• Supply Chain Security: CBP Works with International Entities to Promote Global Customs Security Standards and Initiatives, but Challenges Remain
    In U.S GAO News
    Oceangoing cargo containers play a vital role in global trade but can also pose a risk of terrorist exploitation. U.S. Customs and Border Protection (CBP), part of the Department of Homeland Security (DHS), oversees security of the supply chain--the flow of goods from manufacturer to retailer. CBP anticipates that adoption of uniform, international customs security standards could eventually lead to a system of mutual recognition whereby the customs security-related practices and programs taken by one customs administration are recognized and accepted by another administration. In response to congressional requesters, GAO determined (1) actions CBP has taken to develop and implement international supply chain security standards, (2) actions CBP has taken with international partners to achieve mutual recognition of customs security practices, and (3) issues CBP and foreign customs administrations anticipate in implementing 100 percent scanning of U.S.-bound container cargo. To conduct its work, GAO analyzed CBP documents on supply chain security programs and international cooperation initiatives and met with CBP officials and foreign customs officials from various trading partner nations. Also, GAO drew upon its related reports and testimony on supply chain security issued earlier this year--GAO-08-187 (Jan. 25), GAO-08-240 (Apr. 25), and GAO-08-533T (June 12). DHS provided technical comments on a draft of this report, which GAO incorporated where appropriate.To develop and implement international supply chain security standards, CBP has taken a lead role in working with foreign customs administrations and the World Customs Organization (WCO). Through the Container Security Initiative (CSI), CBP places staff at foreign seaports to work with host nation customs officials to identify high-risk container cargo bound for the United States, and through the Customs-Trade Partnership Against Terrorism (C-TPAT), CBP forms voluntary partnerships to enhance security measures with international businesses involved in oceangoing trade with the United States. In collaboration with 11 other members of the WCO, CBP developed the Framework of Standards to Secure and Facilitate Global Trade (SAFE Framework), which is based in part on the core concepts of the CSI and C-TPAT programs and provides standards for collaboration among customs administrations and entities participating in the supply chain. The SAFE Framework was adopted by the 173 WCO member customs administrations in June 2005; and as of July 2008 154 had signed letters of intent to implement the standards. CBP has actively engaged with international partners to define and achieve mutual recognition of customs security practices. Broadly, for example, CBP contributed to development of the SAFE Framework, which calls for a system of mutual recognition. More specifically, in June 2007, CBP signed a mutual recognition arrangement with New Zealand--the first such arrangement in the world--to recognize each other's customs-to-business partnership programs. Furthermore, in June of this year, CBP signed mutual recognition agreements with Jordan and Canada. By early 2009, CBP anticipates obtaining a mutual recognition agreement with the European Commission, which represents the 27 member nations of the European Union. CBP actively engages in the implementation of international customs security standards, however recent law, such as The Implementing Recommendations of the 9/11 Commission Act of 2007 (9/11 Act) requiring that 100 percent of U.S.-bound container cargo be scanned at foreign seaports--using a nonintrusive inspection process involving equipment such as X-rays and radiation detection equipment--may affect worldwide adoption of international supply chain security standards. CBP and some foreign partners have stated that unless additional resources are made available, 100 percent scanning could not be met. Given limited resources, CBP and European custom administration officials said that 100 percent scanning may provide a lower level of security if customs officers are diverted from focusing on high-risk container cargo. Under the current risk-management system, for example, the scanned images of high-risk containers are to be reviewed in a very detailed manner. However, according to WCO and industry officials, if all containers are to be scanned, the reviews may not be as thorough. Further, a European customs administration reported that 100 percent scanning could have a negative impact on the flow of commerce and also would affect trade with developing countries disproportionately.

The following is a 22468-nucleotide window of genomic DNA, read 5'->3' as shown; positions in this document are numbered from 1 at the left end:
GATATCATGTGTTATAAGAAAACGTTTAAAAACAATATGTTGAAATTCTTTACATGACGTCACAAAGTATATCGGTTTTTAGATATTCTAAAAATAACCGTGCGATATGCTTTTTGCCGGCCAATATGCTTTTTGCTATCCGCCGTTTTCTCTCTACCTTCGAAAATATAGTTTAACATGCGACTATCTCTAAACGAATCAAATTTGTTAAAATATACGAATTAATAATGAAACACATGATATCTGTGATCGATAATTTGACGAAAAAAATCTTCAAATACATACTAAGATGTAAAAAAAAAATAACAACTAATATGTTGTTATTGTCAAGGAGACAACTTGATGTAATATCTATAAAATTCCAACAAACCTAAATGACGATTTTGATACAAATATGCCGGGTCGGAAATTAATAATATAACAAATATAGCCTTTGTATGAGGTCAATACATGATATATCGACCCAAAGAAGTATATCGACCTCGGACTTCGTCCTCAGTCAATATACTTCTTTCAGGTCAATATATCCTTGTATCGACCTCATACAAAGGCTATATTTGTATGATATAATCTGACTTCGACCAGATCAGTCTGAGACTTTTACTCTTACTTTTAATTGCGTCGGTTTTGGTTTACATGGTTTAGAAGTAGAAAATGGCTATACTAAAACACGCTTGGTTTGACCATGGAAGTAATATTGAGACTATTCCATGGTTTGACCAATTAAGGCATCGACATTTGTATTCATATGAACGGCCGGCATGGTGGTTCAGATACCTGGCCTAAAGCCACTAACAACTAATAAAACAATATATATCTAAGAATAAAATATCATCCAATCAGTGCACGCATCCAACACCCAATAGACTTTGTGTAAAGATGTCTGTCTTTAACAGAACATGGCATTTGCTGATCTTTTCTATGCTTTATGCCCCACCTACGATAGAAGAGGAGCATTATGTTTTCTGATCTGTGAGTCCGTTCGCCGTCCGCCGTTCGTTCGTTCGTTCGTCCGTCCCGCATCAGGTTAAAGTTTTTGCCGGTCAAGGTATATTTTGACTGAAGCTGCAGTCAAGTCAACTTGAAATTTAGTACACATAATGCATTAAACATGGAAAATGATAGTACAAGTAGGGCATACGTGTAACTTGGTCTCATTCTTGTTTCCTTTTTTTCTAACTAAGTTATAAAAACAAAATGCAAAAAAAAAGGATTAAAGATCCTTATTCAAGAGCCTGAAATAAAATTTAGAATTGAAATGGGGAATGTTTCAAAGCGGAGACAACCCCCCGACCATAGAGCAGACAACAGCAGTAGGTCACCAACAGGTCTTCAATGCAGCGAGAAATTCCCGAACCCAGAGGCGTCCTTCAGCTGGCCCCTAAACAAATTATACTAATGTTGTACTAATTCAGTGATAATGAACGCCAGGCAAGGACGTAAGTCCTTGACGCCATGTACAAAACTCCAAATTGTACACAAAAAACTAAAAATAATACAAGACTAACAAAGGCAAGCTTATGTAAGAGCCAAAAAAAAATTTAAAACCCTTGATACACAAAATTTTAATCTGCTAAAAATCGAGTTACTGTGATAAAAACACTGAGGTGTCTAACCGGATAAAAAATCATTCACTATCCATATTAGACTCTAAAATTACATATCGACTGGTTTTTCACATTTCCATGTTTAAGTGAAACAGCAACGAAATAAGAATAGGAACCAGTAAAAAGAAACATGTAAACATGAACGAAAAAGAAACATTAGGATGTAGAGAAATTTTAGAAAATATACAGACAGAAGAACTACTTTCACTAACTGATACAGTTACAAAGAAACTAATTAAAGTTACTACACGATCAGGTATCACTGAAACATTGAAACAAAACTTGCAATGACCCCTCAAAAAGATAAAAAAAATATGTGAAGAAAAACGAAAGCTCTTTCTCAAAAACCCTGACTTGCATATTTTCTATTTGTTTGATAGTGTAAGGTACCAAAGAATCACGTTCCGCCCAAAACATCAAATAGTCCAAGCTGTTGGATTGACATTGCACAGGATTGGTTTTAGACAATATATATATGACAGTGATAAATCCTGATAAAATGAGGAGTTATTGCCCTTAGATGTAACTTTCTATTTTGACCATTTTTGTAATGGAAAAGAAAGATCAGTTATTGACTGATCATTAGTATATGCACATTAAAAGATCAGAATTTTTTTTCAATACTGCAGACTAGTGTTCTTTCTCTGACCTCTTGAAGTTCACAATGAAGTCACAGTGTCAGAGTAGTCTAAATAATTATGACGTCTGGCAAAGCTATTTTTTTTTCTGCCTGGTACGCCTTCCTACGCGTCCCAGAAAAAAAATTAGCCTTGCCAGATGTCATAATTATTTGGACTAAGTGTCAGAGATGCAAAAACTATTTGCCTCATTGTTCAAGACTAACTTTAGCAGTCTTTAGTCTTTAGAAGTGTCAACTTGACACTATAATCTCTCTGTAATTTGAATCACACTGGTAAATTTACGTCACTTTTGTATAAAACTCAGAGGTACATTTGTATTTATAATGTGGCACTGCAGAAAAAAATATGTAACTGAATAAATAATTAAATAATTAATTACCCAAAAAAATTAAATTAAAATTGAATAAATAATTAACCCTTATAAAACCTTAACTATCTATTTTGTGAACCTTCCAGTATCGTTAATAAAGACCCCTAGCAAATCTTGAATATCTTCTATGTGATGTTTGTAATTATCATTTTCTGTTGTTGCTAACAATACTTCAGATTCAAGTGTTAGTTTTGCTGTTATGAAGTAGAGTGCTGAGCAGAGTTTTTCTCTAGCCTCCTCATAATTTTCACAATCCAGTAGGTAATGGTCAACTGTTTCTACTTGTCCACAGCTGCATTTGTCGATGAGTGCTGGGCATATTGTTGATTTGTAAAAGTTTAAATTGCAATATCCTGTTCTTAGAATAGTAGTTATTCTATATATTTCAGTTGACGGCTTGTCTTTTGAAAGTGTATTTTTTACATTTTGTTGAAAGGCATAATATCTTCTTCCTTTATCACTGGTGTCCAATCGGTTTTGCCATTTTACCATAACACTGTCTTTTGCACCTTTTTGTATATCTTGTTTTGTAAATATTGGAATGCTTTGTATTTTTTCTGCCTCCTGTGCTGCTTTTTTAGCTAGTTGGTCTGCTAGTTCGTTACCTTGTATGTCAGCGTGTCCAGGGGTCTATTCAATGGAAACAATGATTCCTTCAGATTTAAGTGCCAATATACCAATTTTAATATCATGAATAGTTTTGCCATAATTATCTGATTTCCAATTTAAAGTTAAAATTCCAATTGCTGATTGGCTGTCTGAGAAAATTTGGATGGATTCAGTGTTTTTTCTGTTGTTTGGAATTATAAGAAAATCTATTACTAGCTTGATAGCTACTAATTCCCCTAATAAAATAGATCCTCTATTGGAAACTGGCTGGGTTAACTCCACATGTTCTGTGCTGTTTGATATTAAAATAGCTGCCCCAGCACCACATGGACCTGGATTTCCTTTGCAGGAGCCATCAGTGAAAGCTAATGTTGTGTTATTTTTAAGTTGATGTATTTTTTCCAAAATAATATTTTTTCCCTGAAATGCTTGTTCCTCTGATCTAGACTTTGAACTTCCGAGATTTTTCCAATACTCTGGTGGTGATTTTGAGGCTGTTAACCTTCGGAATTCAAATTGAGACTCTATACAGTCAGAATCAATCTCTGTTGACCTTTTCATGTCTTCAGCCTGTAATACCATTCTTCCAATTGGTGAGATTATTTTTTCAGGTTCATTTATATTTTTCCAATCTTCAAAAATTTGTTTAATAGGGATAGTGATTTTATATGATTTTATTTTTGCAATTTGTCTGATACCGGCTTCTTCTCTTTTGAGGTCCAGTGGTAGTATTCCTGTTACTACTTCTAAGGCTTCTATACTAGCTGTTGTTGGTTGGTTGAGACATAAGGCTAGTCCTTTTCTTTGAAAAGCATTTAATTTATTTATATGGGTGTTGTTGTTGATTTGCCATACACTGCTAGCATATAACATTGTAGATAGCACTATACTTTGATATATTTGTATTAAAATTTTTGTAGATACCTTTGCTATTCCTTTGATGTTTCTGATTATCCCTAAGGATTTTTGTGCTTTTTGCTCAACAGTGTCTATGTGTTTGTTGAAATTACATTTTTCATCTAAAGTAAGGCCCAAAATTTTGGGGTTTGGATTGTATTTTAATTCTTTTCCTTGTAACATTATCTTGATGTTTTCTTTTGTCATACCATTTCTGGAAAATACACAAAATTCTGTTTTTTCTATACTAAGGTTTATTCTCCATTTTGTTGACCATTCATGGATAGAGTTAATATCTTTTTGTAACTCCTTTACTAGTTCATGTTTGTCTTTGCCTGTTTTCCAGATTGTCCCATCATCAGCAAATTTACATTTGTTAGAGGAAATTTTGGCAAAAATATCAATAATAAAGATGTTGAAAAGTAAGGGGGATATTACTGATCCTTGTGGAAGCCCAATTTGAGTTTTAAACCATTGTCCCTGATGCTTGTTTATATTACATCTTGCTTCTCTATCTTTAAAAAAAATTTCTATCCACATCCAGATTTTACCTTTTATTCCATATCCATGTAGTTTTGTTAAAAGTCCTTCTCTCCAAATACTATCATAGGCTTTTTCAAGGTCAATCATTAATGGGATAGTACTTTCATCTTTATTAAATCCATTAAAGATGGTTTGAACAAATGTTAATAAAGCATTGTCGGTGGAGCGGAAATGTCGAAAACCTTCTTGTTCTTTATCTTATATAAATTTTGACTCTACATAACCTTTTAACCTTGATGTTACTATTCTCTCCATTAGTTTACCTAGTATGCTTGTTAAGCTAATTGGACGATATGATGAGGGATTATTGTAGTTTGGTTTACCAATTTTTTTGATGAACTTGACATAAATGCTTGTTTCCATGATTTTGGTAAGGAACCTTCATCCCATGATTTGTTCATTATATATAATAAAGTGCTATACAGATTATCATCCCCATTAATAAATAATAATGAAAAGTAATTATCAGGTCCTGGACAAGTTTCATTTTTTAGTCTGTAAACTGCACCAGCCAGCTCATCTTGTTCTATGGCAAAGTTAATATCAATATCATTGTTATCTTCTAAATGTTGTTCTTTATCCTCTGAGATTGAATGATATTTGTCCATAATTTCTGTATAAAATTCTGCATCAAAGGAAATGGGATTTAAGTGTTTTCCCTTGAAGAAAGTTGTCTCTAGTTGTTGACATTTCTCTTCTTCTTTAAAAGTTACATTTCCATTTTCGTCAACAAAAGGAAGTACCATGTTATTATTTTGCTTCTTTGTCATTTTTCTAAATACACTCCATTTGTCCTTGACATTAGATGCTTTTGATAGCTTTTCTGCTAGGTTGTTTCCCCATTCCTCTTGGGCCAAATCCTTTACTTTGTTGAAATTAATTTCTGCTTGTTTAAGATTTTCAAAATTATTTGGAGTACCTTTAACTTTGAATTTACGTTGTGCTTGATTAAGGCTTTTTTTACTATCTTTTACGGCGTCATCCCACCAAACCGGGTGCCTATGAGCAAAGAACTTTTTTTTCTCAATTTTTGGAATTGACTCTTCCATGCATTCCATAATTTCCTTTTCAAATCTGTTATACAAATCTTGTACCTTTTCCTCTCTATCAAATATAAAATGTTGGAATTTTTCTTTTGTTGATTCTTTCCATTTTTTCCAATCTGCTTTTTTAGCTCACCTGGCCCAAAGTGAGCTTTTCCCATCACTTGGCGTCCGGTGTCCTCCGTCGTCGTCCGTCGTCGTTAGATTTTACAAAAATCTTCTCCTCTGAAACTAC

[Read More…]
  • Puerto Rico Men Charged with Hate Crimes for Shooting Transgender Woman with a Paintball Gun
    In Crime News
    A federal grand jury in San Juan, Puerto Rico, returned a three-count indictment charging Jordany Rafael Laboy García, Christian Yamaurie Rivera Otero and Anthony Steven Lobos Ruiz with hate crimes for assaulting a transgender woman because of her gender identity.
    [Read More…]
Network News © 2005 Area.Control.Network™ All rights reserved.